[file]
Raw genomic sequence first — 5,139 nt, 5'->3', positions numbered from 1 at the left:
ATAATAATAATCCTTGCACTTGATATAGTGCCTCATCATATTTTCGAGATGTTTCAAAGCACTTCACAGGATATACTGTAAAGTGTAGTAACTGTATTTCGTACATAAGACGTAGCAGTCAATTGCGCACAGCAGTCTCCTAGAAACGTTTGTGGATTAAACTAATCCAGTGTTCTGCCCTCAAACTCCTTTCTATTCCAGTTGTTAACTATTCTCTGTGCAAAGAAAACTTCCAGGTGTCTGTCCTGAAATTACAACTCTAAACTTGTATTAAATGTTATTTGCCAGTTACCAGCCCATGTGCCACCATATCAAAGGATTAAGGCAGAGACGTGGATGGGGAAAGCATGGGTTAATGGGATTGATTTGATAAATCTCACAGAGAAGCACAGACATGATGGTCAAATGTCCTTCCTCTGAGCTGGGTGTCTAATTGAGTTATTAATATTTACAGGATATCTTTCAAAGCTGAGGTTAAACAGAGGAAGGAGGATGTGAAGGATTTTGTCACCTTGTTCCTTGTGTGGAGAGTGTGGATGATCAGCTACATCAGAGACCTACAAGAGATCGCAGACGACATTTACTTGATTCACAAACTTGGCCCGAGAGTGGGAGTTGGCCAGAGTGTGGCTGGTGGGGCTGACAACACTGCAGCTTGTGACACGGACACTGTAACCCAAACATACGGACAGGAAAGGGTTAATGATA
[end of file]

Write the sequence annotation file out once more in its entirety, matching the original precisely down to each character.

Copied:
Raw genomic sequence first — 5,139 nt, 5'->3', positions numbered from 1 at the left:
ATAATAATAATCCTTGCACTTGATATAGTGCCTCATCATATTTTCGAGATGTTTCAAAGCACTTCACAGGATATACTGTAAAGTGTAGTAACTGTATTTCGTACATAAGACGTAGCAGTCAATTGCGCACAGCAGTCTCCTAGAAACGTTTGTGGATTAAACTAATCCAGTGTTCTGCCCTCAAACTCCTTTCTATTCCAGTTGTTAACTATTCTCTGTGCAAAGAAAACTTCCAGGTGTCTGTCCTGAAATTACAACTCTAAACTTGTATTAAATGTTATTTGCCAGTTACCAGCCCATGTGCCACCATATCAAAGGATTAAGGCAGAGACGTGGATGGGGAAAGCATGGGTTAATGGGATTGATTTGATAAATCTCACAGAGAAGCACAGACATGATGGTCAAATGTCCTTCCTCTGAGCTGGGTGTCTAATTGAGTTATTAATATTTACAGGATATCTTTCAAAGCTGAGGTTAAACAGAGGAAGGAGGATGTGAAGGATTTTGTCACCTTGTTCCTTGTGTGGAGAGTGTGGATGATCAGCTACATCAGAGACCTACAAGAGATCGCAGACGACATTTACTTGATTCACAAACTTGGCCCGAGAGTGGGAGTTGGCCAGAGTGTGGCTGGTGGGGCTGACAACACTGCAGCTTGTGACACGGACACTGTAACCCAAACATACGGACAGGAAAGGGTTAATGATA